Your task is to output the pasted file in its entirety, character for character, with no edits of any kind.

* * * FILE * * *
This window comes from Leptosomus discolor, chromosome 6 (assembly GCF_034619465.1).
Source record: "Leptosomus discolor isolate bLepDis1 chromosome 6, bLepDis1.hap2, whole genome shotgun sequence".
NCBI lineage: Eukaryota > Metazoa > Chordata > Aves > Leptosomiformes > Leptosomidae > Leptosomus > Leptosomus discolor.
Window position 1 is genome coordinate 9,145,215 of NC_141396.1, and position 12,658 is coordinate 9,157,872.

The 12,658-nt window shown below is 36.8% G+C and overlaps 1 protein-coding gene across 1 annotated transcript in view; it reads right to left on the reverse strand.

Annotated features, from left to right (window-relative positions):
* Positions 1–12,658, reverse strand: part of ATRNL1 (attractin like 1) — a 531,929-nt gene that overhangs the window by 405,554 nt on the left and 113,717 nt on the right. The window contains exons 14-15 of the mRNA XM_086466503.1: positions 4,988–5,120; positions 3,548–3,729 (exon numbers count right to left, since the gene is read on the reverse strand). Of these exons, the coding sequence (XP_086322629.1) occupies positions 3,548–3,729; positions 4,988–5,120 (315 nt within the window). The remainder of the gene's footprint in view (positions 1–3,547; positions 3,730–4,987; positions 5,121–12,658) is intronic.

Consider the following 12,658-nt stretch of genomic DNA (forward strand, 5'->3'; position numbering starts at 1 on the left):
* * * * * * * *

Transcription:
This window comes from Leptosomus discolor, chromosome 6 (assembly GCF_034619465.1).
Source record: "Leptosomus discolor isolate bLepDis1 chromosome 6, bLepDis1.hap2, whole genome shotgun sequence".
NCBI lineage: Eukaryota > Metazoa > Chordata > Aves > Leptosomiformes > Leptosomidae > Leptosomus > Leptosomus discolor.
Window position 1 is genome coordinate 9,145,215 of NC_141396.1, and position 12,658 is coordinate 9,157,872.

The 12,658-nt window shown below is 36.8% G+C and overlaps 1 protein-coding gene across 1 annotated transcript in view; it reads right to left on the reverse strand.

Annotated features, from left to right (window-relative positions):
* Positions 1–12,658, reverse strand: part of ATRNL1 (attractin like 1) — a 531,929-nt gene that overhangs the window by 405,554 nt on the left and 113,717 nt on the right. The window contains exons 14-15 of the mRNA XM_086466503.1: positions 4,988–5,120; positions 3,548–3,729 (exon numbers count right to left, since the gene is read on the reverse strand). Of these exons, the coding sequence (XP_086322629.1) occupies positions 3,548–3,729; positions 4,988–5,120 (315 nt within the window). The remainder of the gene's footprint in view (positions 1–3,547; positions 3,730–4,987; positions 5,121–12,658) is intronic.

Consider the following 12,658-nt stretch of genomic DNA (forward strand, 5'->3'; position numbering starts at 1 on the left):